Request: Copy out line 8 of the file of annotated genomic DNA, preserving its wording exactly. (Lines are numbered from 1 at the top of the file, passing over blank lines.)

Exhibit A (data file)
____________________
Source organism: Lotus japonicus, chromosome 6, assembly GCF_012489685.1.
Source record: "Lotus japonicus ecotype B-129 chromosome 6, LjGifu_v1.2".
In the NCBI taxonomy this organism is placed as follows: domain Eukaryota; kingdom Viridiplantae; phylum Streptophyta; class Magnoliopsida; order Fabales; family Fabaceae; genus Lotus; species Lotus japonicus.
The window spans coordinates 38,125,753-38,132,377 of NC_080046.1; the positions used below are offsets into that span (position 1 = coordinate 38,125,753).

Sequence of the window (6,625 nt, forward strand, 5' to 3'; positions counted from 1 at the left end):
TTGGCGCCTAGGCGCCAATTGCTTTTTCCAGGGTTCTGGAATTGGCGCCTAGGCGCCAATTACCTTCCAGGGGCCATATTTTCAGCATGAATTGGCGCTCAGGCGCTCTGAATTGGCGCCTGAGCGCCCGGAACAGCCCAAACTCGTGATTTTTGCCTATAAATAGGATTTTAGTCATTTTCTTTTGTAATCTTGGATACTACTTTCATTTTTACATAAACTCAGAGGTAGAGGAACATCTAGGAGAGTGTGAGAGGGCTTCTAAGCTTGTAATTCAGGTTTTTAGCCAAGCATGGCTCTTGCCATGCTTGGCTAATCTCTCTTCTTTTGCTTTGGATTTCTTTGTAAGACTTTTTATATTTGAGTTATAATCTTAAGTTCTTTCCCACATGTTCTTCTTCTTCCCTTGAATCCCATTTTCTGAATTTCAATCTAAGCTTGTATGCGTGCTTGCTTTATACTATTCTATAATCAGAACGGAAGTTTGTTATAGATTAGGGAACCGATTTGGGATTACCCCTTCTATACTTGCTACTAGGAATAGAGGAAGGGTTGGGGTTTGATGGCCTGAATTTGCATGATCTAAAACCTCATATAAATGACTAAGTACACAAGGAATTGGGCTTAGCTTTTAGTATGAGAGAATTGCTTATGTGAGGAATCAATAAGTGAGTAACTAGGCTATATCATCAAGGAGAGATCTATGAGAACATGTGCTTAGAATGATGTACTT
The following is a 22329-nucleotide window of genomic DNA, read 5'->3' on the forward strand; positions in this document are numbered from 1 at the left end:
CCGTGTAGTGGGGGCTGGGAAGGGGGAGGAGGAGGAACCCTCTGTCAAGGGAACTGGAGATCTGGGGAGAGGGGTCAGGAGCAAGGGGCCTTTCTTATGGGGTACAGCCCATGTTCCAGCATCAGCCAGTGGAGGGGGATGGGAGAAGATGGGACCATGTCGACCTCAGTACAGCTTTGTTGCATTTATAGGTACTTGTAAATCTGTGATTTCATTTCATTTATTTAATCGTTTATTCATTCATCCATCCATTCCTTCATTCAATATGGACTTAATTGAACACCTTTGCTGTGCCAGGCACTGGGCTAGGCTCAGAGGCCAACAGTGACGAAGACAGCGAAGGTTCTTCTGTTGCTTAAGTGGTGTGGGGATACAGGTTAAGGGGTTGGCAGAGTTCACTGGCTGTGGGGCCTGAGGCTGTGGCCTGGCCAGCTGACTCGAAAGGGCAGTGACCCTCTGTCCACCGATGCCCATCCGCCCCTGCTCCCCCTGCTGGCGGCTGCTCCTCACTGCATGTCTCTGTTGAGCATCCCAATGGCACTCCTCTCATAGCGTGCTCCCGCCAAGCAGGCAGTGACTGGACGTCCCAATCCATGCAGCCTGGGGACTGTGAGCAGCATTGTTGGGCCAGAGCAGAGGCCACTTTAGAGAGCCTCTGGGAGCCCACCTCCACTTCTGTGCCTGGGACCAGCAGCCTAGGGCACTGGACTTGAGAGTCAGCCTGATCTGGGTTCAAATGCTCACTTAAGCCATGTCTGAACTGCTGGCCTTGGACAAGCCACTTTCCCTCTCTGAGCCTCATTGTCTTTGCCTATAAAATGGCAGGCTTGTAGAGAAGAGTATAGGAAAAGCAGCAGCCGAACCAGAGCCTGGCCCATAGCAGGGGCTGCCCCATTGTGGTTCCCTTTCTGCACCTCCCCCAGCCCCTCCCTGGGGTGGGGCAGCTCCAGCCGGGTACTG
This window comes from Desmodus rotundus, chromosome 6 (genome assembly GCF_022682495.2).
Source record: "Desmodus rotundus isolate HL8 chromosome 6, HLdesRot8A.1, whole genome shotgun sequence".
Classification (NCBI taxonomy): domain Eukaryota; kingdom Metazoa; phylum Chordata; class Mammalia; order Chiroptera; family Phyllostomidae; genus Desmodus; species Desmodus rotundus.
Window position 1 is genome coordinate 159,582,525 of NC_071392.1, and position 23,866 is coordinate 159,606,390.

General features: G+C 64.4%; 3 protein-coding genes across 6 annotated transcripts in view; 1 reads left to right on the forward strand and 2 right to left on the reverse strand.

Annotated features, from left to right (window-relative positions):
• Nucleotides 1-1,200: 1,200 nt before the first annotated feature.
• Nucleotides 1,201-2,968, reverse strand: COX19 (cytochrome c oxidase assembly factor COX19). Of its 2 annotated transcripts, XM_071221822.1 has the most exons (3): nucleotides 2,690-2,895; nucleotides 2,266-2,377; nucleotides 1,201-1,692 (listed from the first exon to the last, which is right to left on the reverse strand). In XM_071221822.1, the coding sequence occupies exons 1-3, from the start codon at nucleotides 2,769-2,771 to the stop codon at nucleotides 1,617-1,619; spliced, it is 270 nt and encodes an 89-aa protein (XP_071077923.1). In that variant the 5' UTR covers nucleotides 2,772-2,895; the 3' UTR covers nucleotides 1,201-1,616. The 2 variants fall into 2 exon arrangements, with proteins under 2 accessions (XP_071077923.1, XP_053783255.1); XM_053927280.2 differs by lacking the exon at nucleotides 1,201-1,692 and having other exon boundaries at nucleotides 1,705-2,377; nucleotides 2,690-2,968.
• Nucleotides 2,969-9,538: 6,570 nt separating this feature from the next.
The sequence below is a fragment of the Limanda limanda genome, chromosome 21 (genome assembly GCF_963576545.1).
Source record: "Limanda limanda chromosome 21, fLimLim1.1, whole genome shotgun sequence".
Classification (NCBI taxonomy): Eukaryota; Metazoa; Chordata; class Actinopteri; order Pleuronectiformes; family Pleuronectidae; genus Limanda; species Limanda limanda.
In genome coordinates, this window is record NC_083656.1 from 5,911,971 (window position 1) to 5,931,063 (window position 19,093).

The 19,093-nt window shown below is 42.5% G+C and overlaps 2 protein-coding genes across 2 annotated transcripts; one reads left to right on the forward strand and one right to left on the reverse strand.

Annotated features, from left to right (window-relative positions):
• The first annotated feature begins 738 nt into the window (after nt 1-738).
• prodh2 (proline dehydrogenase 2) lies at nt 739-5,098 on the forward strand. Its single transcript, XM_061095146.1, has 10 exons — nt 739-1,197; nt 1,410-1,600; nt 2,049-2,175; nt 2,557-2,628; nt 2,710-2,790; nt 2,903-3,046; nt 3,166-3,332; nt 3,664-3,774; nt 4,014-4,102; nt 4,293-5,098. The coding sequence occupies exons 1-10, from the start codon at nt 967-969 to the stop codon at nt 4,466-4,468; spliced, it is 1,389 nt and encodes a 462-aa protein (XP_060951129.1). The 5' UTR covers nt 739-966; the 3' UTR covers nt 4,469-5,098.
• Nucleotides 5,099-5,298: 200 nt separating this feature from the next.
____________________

CCGTGTAGTGGGGGCTGGGAAGGGGGAGGAGGAGGAACCCTCTGTCAAGGGAACTGGAGATCTGGGGAGAGGGGTCAGGAGCAAGGGGCCTTTCTTATGGGGTACAGCCCATGTTCCAGCATCAGCCAGTGGAGGGGGATGGGAGAAGATGGGACCATGTCGACCTCAGTACAGCTTTGTTGCATTTATAGGTACTTGTAAATCTGTGATTTCATTTCATTTATTTAATCGTTTATTCATTCATCCATCCATTCCTTCATTCAATATGGACTTAATTGAACACCTTTGCTGTGCCAGGCACTGGGCTAGGCTCAGAGGCCAACAGTGACGAAGACAGCGAAGGTTCTTCTGTTGCTTAAGTGGTGTGGGGATACAGGTTAAGGGGTTGGCAGAGTTCACTGGCTGTGGGGCCTGAGGCTGTGGCCTGGCCAGCTGACTCGAAAGGGCAGTGACCCTCTGTCCACCGATGCCCATCCGCCCCTGCTCCCCCTGCTGGCGGCTGCTCCTCACTGCATGTCTCTGTTGAGCATCCCAATGGCACTCCTCTCATAGCGTGCTCCCGCCAAGCAGGCAGTGACTGGACGTCCCAATCCATGCAGCCTGGGGACTGTGAGCAGCATTGTTGGGCCAGAGCAGAGGCCACTTTAGAGAGCCTCTGGGAGCCCACCTCCACTTCTGTGCCTGGGACCAGCAGCCTAGGGCACTGGACTTGAGAGTCAGCCTGATCTGGGTTCAAATGCTCACTTAAGCCATGTCTGAACTGCTGGCCTTGGACAAGCCACTTTCCCTCTCTGAGCCTCATTGTCTTTGCCTATAAAATGGCAGGCTTGTAGAGAAGAGTATAGGAAAAGCAGCAGCCGAACCAGAGCCTGGCCCATAGCAGGGGCTGCCCCATTGTGGTTCCCTTTCTGCACCTCCCCCAGCCCCTCCCTGGGGTGGGGCAGCTCCAGCCGGGTACTG